News

New studies show molecular make-up of ovarian cancer may determine speed of new tumor growth

Author: Brandi Klingerman

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When it comes to ovarian cancer, 60 percent of patients are diagnosed in stage III, meaning the cancer has already metastasized, or spread, throughout the pelvis. Additionally, between 70 and 90 percent of those patients will be diagnosed with recurrence and although recurrent ovarian cancer is treatable, it is rarely curable. These unfortunate results are partially due to the disease’s ability to spread cancer cells and therefore efficiently penetrate other organs. To better understand how metastatic ovarian cancer spreads, Notre Dame researchers at the Harper Cancer Research Institute (HCRI) are evaluating the impact of ovarian cancer cell molecular composition and how these cells work together to invade surrounding tissue.

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Brian Blagg appointed new director of Warren Center for Drug Discovery

Author: Brian Wallheimer and Tammi Freehling

Brian Blagg

Brian Blagg, Ph.D., currently the Lester and Betty Mitscher Professor of Medicinal Chemistry at the University of Kansas, will join the University of Notre Dame as the incoming director of the Warren Family Research Center for Drug Discovery and Development and the Charles Huisking Professor of Chemistry & Biochemistry, according to Mary E. Galvin, William K. Warren Dean of the College of Science.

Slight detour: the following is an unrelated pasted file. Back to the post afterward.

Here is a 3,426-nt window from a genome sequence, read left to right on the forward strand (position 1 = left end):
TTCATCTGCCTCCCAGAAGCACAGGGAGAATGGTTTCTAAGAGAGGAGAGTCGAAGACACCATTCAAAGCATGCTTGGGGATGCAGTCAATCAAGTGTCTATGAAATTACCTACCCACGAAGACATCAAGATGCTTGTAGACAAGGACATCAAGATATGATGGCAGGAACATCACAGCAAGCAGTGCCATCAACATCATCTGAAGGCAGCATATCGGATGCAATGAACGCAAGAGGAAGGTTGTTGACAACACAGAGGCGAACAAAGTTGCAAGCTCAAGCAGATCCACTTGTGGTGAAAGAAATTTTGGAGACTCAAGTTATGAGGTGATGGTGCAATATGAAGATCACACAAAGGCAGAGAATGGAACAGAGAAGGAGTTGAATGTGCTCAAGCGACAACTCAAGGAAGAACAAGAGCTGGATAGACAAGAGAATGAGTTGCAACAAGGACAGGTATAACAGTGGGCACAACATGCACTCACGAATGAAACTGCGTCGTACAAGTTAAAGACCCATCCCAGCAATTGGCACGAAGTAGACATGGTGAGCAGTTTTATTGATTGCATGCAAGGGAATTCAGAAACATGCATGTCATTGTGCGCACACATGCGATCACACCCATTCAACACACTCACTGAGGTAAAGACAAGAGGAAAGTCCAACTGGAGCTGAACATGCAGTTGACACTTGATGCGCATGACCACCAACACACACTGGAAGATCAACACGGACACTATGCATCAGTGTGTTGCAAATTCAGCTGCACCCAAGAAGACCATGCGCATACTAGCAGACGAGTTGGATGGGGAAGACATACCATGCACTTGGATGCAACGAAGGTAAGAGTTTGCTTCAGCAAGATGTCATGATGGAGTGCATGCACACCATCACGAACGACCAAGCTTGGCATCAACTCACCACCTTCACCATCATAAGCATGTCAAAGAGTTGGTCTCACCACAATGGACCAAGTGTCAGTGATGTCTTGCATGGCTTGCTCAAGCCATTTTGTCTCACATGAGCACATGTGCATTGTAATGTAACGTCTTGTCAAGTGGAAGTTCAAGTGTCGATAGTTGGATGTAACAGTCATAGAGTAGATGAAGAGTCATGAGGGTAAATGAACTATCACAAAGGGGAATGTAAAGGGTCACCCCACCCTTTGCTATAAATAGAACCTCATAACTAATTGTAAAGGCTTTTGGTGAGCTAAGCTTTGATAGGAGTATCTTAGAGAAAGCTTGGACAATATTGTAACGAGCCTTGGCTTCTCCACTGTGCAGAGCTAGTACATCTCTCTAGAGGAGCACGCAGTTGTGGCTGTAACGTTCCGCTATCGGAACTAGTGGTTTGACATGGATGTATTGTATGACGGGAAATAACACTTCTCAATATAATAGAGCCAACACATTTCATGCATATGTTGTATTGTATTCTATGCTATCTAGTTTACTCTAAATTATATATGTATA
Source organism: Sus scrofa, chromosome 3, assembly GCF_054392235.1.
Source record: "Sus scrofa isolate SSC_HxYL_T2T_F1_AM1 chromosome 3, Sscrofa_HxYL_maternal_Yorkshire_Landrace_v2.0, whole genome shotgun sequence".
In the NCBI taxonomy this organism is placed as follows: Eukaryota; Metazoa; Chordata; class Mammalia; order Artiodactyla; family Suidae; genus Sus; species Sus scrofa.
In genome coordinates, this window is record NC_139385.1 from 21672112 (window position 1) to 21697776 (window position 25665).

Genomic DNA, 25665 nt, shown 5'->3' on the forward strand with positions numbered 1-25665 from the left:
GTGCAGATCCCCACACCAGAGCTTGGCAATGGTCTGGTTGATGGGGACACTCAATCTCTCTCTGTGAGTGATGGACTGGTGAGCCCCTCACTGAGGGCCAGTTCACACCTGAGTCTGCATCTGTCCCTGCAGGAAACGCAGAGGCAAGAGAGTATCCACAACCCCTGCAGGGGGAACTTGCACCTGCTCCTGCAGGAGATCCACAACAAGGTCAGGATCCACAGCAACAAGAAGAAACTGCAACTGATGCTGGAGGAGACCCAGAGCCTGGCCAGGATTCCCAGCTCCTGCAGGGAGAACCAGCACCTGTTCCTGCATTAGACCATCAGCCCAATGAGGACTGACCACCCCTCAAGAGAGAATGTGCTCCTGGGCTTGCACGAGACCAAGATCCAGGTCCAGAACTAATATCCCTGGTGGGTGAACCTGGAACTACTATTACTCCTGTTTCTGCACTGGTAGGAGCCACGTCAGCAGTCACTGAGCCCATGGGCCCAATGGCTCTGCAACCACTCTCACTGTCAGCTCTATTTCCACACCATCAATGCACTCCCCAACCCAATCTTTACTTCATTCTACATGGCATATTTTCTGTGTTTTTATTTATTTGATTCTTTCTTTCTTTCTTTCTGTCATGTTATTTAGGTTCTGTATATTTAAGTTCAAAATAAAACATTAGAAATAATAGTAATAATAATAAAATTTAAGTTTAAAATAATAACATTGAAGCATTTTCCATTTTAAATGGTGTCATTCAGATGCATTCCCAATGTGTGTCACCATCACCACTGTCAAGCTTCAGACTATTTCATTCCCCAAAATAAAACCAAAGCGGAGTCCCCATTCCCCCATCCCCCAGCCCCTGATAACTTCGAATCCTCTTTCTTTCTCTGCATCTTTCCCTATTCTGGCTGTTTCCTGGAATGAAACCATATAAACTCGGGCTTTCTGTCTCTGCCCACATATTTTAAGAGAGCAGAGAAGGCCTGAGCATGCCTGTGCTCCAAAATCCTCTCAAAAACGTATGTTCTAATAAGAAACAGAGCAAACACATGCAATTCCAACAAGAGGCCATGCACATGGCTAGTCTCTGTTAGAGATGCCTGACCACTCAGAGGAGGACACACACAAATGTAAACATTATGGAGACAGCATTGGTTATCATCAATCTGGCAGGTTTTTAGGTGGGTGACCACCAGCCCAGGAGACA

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Water discovered to form column of hydration at surface of DNA

Author: Deanna Csomo McCool

Steven Corcelli named ACS Fellow

Scientists have been aware since Watson and Crick first reported the double helix structure of DNA in 1953 that water had an important relationship with the biomolecule. But finally observing the spectroscopic signature of the column of water is a breakthrough with implications for cancer drugs and other biomedical research.

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Researchers work to improve nuclear waste recycling

Author: Brandi Klingerman

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Researchers within ND Energy are thinking creatively about problems surrounding nuclear materials and are searching for solutions to reduce waste, decrease the cost of nuclear energy production, and increase efficiency and safety of the entire process.

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Sarah Lum wins Young Scientist Award

Author: Cliff Djajapranata

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Chemistry graduate student Sarah Lum recently won the Young Scientist Award at the MSB 2017 conference, a gathering of scientists in the Netherlands that focuses on microscale separations and bioanalysis. The Young Scientist Award was established to recognize researchers under the age of 35 in the field who set an outstanding example for other scientists. The award specifically recognizes Lum’s work on developing new forensics technology.